Tumor Biology

, Volume 36, Issue 6, pp 4253–4260 | Cite as

Extracellular cytochrome c as a biomarker for monitoring therapeutic efficacy and prognosis of non-small cell lung cancer patients

  • Jamsheed Javid
  • Rashid Mir
  • P. K. Julka
  • P. C. Ray
  • Alpana Saxena
Research Article

Abstract

Non-small cell lung cancer has a devastating prognosis, and markers enabling a precise prediction of therapy response have long remained scarce. Better treatment monitoring would allow an individual’s more effective patient adjusted therapy with lesser side effects and good clinical outcomes. In the present study, we monitored the serum cytochrome c levels pre- and post-chemotherapy of non-small cell lung cancer patients. Using highly sensitive enzyme-linked immunosorbent assay, we evaluated cytochrome c levels in serum of 100 non-small cell lung cancer and 100 healthy controls. We observed about threefold lower serum cytochrome c level in newly diagnosed non-small cell lung cancer patients than healthy individuals. Patients in advanced stages and grade 3 histological differentiation showed significantly low level of serum cytochrome c, and the lower levels were associated with worse survival outcome of non-small cell lung cancer patients. In addition, serum cytochrome c level was observed to be more than 13-fold higher after first cycle of conventional chemotherapy, wherein patients with higher level of serum cytochrome c before any therapy showed better response to chemotherapy in terms of significantly higher level of serum cytochrome c after first cycle of chemotherapy than patients with low level of serum cytochrome c at the time of diagnosis. Detection of serum cytochrome c levels at the time of diagnosis may be useful in suggesting disease severity and prognosis of the non-small cell lung cancer patients. Monitoring of serum cytochrome c might also serve as a sensitive apoptotic marker in vivo reflecting chemotherapy-induced cell death burden in patients with non-small cell lung cancer.

Keywords

Serum cytochrome c Biomarker Chemotherapy Non-small cell lung cancer patients 

Abbreviations

NSCLC

Non-small cell lung cancer

SCC

Squamous cell carcinoma

ADC

Adenocarcinoma

Notes

Acknowledgments

The authors specially thank all of the patients who participated in this study.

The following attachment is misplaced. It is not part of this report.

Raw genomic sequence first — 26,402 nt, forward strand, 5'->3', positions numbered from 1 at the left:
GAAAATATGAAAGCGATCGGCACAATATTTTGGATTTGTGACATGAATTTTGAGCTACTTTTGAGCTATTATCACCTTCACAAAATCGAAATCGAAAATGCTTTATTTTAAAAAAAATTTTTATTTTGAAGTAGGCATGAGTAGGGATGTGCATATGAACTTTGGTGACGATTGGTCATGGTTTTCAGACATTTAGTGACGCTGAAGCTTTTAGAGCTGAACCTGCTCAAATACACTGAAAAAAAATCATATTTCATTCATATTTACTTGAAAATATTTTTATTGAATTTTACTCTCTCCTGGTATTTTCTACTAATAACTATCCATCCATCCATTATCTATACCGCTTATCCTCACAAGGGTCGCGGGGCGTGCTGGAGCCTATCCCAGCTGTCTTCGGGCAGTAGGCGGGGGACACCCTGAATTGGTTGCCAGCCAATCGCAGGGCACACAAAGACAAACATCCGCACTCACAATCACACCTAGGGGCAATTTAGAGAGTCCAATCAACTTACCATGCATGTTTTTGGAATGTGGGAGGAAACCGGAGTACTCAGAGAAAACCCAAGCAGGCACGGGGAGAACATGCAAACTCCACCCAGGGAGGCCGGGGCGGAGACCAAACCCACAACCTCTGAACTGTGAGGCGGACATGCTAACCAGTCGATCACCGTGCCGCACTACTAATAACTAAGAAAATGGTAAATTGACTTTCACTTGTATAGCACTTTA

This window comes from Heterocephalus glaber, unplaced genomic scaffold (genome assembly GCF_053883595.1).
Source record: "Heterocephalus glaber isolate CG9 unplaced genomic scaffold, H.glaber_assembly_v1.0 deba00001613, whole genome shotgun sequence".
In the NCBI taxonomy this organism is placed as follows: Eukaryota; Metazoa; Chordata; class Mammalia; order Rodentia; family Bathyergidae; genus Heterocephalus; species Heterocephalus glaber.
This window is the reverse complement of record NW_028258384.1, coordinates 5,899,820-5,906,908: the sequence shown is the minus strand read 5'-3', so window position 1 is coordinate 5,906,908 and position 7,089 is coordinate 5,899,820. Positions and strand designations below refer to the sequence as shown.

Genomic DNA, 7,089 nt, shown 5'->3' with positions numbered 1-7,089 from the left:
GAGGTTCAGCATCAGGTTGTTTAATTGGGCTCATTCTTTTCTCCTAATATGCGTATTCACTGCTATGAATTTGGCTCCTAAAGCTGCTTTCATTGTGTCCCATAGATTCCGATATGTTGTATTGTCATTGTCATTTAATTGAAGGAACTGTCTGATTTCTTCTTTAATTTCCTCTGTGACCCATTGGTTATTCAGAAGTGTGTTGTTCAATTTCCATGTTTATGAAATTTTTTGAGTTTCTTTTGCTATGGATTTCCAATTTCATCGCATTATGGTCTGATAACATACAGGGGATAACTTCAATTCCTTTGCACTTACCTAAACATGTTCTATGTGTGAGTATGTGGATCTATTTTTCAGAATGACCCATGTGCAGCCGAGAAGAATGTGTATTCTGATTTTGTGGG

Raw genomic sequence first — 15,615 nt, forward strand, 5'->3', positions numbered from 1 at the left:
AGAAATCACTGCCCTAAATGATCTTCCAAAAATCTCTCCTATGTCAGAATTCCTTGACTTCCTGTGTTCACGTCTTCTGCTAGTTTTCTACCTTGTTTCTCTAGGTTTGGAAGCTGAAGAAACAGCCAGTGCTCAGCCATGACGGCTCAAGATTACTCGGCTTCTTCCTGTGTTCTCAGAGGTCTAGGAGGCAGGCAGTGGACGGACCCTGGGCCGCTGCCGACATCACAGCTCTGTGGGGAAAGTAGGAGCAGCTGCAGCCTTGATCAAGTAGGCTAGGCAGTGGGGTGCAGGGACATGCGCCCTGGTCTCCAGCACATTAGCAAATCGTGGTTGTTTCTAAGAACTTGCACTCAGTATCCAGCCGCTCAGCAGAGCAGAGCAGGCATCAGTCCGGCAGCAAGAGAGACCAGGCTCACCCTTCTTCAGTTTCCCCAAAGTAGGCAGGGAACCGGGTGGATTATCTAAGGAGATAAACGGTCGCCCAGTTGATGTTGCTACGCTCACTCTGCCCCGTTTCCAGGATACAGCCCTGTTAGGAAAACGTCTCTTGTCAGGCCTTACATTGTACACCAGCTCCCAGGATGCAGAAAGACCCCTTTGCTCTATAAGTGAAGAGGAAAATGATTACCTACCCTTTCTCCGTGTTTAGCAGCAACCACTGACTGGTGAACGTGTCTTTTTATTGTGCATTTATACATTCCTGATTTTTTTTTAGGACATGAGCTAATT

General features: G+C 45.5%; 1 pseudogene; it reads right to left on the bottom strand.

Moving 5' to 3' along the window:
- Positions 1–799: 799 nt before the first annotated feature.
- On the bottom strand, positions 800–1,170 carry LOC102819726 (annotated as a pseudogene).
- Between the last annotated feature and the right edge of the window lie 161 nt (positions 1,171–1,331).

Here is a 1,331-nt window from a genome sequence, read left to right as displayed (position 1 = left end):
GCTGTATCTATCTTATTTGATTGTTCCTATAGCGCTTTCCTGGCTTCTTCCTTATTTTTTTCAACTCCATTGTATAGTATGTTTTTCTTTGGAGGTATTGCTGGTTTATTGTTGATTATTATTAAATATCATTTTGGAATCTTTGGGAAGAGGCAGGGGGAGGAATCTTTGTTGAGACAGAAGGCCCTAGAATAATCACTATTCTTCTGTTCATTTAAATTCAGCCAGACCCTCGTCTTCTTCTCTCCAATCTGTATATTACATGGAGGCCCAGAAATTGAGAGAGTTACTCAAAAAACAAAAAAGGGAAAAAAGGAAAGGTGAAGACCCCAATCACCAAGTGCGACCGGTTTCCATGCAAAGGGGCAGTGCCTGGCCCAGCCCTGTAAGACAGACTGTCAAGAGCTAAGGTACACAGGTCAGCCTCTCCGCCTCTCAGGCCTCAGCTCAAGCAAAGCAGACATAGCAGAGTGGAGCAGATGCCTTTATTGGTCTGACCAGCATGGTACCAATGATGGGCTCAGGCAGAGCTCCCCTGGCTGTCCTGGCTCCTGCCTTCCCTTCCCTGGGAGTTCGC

Conflicts of interest

None

References

  1. 1.
    Parkin DM, Bray F, Ferlay J, Pisani P. Global cancer statistics, 2002. CA Cancer J Clin. 2005;55(2):74–108.CrossRefPubMedGoogle Scholar
  2. 2.
    Dikshit R, Gupta PC, Ramasundarahettige C, Gajalakshmi V, Aleksandrowicz L, Badwe R. Cancer mortality in India: a nationally representative survey. Lancet. 2012;379(9828):1807–16.CrossRefPubMedGoogle Scholar
  3. 3.
    Lung Cancer: Survival Rates and Prognosis. National cancer Institute. 2012. http://www.cancer.gov/cancertopics/types/lung/cancer-survival-prognosis. Accessed 10 May 2012.
  4. 4.
    Cain K, Bratton SB, Langlais C, Walker G, Brown DG, Sun XM, et al. Apaf-1 oligomerizes into biologically active ~700-kDa and inactive ~1.4-MDa apoptosome complexes. J Biol Chem. 2000;275:6067–70.CrossRefPubMedGoogle Scholar
  5. 5.
    Ahlemeyer B, Klumpp S, Krieglstein J. Release of cytochrome c into the extracellular space contributes to neuronal apoptosis induced by staurosporine. Brain Res. 2002;934(2):107–16.CrossRefPubMedGoogle Scholar
  6. 6.
    Renz A, Berdel WE, Kreuter M, Belka C, Schulze-Osthoff K, Los M. Rapid extracellular release of cytochrome c is specific for apoptosis and marks cell death in vivo. Blood. 2001;98(5):1542–8.CrossRefPubMedGoogle Scholar
  7. 7.
    Barczyk K, Kreuter M, Pryjma J, Booy EP, Maddika S, Ghavami S, et al. Serum cytochrome c indicates in vivo apoptosis and can serve as a prognostic marker during cancer therapy. Int J Cancer. 2005;116(2):167–73.CrossRefPubMedGoogle Scholar
  8. 8.
    Detterbeck FC, Boffa DJ, Tanoue LT. The new lung cancer staging system. CHEST. 2009;136:260–71.CrossRefPubMedGoogle Scholar
  9. 9.
    Osaka A, Hasegawa H, Tsuruda K, Inokuchi N, Yanagihara K, Yamada Y, et al. Serum cytochrome c to indicate the extent of ongoing tumor cell death. Int J Lab Hematol. 2009;31(3):307–14.CrossRefPubMedGoogle Scholar
  10. 10.
    Renz A, Burek C, Mier W, Mozoluk M, Schulze, Osthoff K, et al. Cytochrome c is rapidly extruded from apoptotic cells and detectable in serum of anticancer drug treated tumor patients. Adv Exp Med Biol. 2001;495:331–4.CrossRefPubMedGoogle Scholar
  11. 11.
    Nilay K, Alka J, Jeremy W, Beamer BA, Fedarko NS. Serum markers of apoptosis decrease with age and cancer stage. AGING. 2009;1(7):652–63.CrossRefGoogle Scholar
  12. 12.
    Akemi O, Hiroo H, Yasuaki Y, Katsunori Y, Tomayoshi H, Mariko M, et al. A novel role of serum cytochrome c as a tumor marker in patients with operable cancer. J Cancer Res Clin Oncol. 2009;135:371–7.CrossRefGoogle Scholar

Copyright information

© International Society of Oncology and BioMarkers (ISOBM) 2015

Authors and Affiliations

  • Jamsheed Javid
    • 1
  • Rashid Mir
    • 1
  • P. K. Julka
    • 2
  • P. C. Ray
    • 1
  • Alpana Saxena
    • 1
  1. 1.Department of BiochemistryMaulana Azad Medical College and Associated hospitalsNew DelhiIndia
  2. 2.Department of Radiotherapy and OncologyAll India Institute of Medical SciencesNew DelhiIndia

Personalised recommendations